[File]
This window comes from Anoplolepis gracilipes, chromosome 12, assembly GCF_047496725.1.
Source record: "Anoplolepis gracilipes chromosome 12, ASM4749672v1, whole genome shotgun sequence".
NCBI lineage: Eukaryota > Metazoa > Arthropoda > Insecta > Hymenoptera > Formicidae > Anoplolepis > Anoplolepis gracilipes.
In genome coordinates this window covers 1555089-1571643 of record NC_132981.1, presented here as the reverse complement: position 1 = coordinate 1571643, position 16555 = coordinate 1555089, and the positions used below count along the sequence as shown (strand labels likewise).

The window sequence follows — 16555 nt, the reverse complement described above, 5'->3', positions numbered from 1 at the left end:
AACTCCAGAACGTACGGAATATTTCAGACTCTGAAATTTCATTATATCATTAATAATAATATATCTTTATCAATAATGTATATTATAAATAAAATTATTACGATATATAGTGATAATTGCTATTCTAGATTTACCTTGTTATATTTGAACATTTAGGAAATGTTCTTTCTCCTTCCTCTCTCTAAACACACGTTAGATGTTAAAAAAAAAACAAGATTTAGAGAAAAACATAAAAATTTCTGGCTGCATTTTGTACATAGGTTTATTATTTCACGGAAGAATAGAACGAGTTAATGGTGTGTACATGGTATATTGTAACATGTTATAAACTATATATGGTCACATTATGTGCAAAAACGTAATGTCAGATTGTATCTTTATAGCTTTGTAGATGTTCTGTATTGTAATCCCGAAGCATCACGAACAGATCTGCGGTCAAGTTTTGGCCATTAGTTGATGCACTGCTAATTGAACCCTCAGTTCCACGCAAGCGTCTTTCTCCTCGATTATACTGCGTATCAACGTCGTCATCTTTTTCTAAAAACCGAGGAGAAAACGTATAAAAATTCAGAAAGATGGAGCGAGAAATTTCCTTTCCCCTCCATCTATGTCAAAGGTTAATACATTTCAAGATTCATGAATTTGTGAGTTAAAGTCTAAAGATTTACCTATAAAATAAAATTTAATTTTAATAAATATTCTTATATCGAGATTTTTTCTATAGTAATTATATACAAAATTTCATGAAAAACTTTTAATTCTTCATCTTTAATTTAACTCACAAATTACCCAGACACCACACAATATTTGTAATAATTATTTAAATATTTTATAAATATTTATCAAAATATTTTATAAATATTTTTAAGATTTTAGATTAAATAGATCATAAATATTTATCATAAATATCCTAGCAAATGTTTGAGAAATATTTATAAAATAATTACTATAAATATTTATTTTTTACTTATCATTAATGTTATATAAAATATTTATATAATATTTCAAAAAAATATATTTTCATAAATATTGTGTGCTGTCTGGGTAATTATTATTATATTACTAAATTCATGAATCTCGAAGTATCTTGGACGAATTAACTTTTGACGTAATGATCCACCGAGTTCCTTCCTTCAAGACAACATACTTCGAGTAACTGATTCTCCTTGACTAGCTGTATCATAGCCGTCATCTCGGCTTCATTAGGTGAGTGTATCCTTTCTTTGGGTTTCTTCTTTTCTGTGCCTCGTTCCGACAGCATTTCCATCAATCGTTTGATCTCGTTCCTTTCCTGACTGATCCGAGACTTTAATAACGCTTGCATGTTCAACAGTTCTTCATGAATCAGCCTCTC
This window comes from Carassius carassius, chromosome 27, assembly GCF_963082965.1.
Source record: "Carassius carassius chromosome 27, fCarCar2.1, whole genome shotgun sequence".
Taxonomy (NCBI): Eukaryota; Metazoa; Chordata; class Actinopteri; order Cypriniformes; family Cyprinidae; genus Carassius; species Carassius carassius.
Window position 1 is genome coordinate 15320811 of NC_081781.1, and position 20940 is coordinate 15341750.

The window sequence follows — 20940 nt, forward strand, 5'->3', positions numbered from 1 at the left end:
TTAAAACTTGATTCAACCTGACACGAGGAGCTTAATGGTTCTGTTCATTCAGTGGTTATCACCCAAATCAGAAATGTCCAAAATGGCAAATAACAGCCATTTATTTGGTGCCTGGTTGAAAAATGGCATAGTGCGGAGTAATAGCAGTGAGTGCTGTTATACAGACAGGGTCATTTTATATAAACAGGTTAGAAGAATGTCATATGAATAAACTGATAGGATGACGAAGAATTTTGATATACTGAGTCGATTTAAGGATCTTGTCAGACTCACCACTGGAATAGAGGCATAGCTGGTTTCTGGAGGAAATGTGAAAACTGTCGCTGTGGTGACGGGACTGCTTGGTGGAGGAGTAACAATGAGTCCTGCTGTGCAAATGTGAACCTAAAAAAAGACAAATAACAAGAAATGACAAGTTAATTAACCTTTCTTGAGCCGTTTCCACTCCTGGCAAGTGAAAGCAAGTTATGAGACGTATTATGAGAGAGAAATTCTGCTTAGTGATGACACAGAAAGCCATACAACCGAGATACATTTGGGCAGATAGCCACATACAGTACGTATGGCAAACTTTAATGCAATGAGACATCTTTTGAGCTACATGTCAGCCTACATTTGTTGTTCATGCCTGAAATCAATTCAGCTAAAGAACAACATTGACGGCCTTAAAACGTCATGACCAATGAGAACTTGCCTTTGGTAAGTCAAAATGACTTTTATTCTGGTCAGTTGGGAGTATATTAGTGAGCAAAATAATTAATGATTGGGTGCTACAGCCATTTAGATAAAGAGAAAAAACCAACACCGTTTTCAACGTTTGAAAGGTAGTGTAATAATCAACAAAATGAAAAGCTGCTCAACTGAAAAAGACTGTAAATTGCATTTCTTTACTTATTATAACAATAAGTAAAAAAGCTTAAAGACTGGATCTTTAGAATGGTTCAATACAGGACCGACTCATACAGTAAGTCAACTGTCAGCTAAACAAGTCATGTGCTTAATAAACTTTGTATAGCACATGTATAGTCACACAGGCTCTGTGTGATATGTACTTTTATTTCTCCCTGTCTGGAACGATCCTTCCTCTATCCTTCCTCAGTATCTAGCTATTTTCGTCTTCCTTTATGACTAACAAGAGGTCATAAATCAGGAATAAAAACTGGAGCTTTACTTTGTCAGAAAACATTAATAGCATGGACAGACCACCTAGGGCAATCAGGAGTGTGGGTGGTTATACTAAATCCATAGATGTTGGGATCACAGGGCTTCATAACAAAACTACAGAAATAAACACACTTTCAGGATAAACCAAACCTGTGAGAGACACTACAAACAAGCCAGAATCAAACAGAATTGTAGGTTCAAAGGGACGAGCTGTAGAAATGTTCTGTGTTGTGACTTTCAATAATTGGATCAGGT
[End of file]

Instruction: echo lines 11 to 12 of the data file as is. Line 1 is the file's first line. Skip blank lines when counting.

The window sequence follows — 20940 nt, forward strand, 5'->3', positions numbered from 1 at the left end:
TTAAAACTTGATTCAACCTGACACGAGGAGCTTAATGGTTCTGTTCATTCAGTGGTTATCACCCAAATCAGAAATGTCCAAAATGGCAAATAACAGCCATTTATTTGGTGCCTGGTTGAAAAATGGCATAGTGCGGAGTAATAGCAGTGAGTGCTGTTATACAGACAGGGTCATTTTATATAAACAGGTTAGAAGAATGTCATATGAATAAACTGATAGGATGACGAAGAATTTTGATATACTGAGTCGATTTAAGGATCTTGTCAGACTCACCACTGGAATAGAGGCATAGCTGGTTTCTGGAGGAAATGTGAAAACTGTCGCTGTGGTGACGGGACTGCTTGGTGGAGGAGTAACAATGAGTCCTGCTGTGCAAATGTGAACCTAAAAAAAGACAAATAACAAGAAATGACAAGTTAATTAACCTTTCTTGAGCCGTTTCCACTCCTGGCAAGTGAAAGCAAGTTATGAGACGTATTATGAGAGAGAAATTCTGCTTAGTGATGACACAGAAAGCCATACAACCGAGATACATTTGGGCAGATAGCCACATACAGTACGTATGGCAAACTTTAATGCAATGAGACATCTTTTGAGCTACATGTCAGCCTACATTTGTTGTTCATGCCTGAAATCAATTCAGCTAAAGAACAACATTGACGGCCTTAAAACGTCATGACCAATGAGAACTTGCCTTTGGTAAGTCAAAATGACTTTTATTCTGGTCAGTTGGGAGTATATTAGTGAGCAAAATAATTAATGATTGGGTGCTACAGCCATTTAGATAAAGAGAAAAAACCAACACCGTTTTCAACGTTTGAAAGGTAGTGTAATAATCAACAAAATGAAAAGCTGCTCAACTGAAAAAGACTGTAAATTGCATTTCTTTACTTATTATAACAATAAGTAAAAAAGCTTAAAGACTGGATCTTTAGAATGGTTCAATACAGGACCGACTCATACAGTAAGTCAACTGTCAGCTAAACAAGTCATGTGCTTAATAAACTTTGTATAGCACATGTATAGTCACACAGGCTCTGTGTGATATGTACTTTTATTTCTCCCTGTCTGGAACGATCCTTCCTCTATCCTTCCTCAGTATCTAGCTATTTTCGTCTTCCTTTATGACTAACAAGAGGTCATAAATCAGGAATAAAAACTGGAGCTTTACTTTGTCAGAAAACATTAATAGCATGGACAGACCACCTAGGGCAATCAGGAGTGTGGGTGGTTATACTAAATCCATAGATGTTGGGATCACAGGGCTTCATAACAAAACTACAGAAATAAACACACTTTCAGGATAAACCAAACCTGTGAGAGACACTACAAACAAGCCAGAATCAAACAGAATTGTAGGTTCAAAGGGACGAGCTGTAGAAATGTTCTGTGTTGTGACTTTCAATAATTGGATCAGGT